Heineman served on the Fremont City Council from 1990 to 1994. He also served two terms as the Nebraska State Treasurer from 1994 to 2001. He was appointed the 37th Lieutenant Governor of Nebraska by Governor Mike Johanns on October 1, 2001 after David Maurstad resigned to take a post in the George W. Bush administration. He was elected to his first full term as lieutenant governor in 2002 as Johanns' running mate.

Heineman is married to Sally Ganem, a former elementary school principal. They have one son.[4]

Nebraska Governor[edit]

Heineman became Governor on January 20, 2005, following Mike Johanns' resignation to become United States Secretary of Agriculture in President George W. Bush's Cabinet. On April 11, 2005, he announced that he would be seeking election to a full four-year term. He had the backing of Nebraska Senator Chuck Hagel, although he faced a difficult challenge in the Republican primary from former Nebraska Cornhuskers football coach and U.S. Representative Tom Osborne. He took 49 percent of the more than 197,000 votes cast, and Osborne 45 percent.[5]

In retrospect, the Lincoln Journal Star's analysis of the 2006 gubernatorial race attributed Heineman's win to his opposition to Class I rural school reorganization and the granting of resident college tuition rates to the children of illegal immigrants, helping him win over rural voters. This proved critical in the primary. While Osborne carried most of the Omaha and Lincoln areas, which cast more than two-thirds of Nebraska's vote, Heineman won by sufficient margins in western and central Nebraska to secure the nomination.[6]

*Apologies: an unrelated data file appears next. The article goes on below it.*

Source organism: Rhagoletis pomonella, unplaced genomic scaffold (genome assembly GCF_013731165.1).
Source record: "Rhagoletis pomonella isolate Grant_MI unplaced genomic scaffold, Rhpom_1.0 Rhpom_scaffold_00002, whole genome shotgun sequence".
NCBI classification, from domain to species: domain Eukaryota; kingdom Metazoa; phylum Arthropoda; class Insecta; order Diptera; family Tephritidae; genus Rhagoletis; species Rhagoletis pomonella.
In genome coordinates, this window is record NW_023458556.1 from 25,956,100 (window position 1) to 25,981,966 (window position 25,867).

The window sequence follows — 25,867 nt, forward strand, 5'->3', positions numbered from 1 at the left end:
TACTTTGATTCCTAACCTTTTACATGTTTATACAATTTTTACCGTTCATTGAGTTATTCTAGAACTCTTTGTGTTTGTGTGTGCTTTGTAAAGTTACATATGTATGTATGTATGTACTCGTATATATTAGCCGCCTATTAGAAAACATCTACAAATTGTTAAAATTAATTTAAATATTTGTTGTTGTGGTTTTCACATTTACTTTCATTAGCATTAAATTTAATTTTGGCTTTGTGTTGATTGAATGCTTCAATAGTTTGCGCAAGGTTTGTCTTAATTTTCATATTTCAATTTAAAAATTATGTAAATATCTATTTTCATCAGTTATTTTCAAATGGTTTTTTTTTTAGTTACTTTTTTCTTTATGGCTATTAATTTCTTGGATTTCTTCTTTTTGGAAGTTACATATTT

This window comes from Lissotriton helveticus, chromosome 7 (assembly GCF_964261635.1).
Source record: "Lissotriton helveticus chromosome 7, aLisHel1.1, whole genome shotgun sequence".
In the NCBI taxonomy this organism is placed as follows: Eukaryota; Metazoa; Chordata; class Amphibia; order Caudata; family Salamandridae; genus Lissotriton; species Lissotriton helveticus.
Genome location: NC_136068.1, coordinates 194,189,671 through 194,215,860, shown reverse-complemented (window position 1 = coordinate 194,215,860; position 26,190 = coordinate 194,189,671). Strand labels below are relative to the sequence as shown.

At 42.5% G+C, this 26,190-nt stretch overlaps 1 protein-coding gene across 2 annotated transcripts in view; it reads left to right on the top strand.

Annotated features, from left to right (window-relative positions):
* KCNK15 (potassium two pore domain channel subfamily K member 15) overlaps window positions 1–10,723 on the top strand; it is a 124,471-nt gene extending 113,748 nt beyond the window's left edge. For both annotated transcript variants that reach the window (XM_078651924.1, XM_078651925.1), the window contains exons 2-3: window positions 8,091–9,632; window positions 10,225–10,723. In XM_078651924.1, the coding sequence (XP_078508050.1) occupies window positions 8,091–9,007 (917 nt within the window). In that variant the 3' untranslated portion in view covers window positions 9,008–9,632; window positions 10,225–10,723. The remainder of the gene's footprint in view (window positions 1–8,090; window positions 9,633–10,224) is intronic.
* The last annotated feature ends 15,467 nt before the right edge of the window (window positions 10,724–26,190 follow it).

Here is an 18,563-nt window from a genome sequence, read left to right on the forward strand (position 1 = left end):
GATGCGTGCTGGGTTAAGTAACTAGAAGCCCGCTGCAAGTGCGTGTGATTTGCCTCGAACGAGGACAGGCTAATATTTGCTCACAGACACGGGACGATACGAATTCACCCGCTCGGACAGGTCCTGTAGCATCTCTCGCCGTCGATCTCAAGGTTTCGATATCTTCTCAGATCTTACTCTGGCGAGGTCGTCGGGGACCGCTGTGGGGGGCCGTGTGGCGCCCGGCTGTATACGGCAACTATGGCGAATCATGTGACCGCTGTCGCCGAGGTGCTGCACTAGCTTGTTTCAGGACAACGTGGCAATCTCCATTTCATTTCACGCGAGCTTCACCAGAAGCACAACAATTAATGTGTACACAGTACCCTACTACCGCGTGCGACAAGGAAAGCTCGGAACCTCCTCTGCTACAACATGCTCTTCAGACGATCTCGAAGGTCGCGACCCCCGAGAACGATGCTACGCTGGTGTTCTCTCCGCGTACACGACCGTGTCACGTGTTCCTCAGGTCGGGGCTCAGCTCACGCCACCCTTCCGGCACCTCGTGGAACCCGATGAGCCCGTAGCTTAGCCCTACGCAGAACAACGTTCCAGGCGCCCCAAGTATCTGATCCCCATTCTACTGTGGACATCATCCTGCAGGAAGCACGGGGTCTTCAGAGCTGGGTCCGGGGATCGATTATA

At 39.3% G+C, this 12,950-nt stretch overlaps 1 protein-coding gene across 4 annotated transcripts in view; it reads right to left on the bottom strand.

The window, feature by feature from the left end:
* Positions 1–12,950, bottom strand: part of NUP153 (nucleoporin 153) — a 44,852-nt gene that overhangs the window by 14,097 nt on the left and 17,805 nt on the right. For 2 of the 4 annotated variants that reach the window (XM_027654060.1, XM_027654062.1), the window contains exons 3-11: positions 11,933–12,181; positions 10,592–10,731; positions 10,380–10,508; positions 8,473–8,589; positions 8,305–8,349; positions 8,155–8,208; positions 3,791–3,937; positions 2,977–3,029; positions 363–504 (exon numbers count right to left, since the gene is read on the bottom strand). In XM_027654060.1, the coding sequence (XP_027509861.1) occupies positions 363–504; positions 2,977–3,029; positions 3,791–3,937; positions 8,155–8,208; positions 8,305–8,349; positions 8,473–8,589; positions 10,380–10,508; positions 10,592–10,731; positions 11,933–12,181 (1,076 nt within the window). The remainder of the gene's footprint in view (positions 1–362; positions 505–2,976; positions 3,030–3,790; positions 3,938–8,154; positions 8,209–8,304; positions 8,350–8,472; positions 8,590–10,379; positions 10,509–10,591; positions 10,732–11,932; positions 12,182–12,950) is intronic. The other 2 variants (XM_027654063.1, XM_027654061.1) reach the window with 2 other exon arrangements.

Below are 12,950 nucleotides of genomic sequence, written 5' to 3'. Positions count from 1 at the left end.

Heineman defeated Democratic nominee David Hahn in the November 7, 2006, general election, capturing 73.4 percent of the vote—one of the most lopsided victories for a gubernatorial race in Nebraska history. He was reelected with 73.9 percent of the vote in 2010 over Democratic nominee Mike Meister, carrying every county in the state.

According to his website, Heineman worked with the Nebraska Legislature to pass the "largest tax relief package in Nebraska history". The website describes him as a "leader for Nebraska’s agricultural industry", stating that he secured trade deals for the export of wheat, soybeans, and other commodities.[7]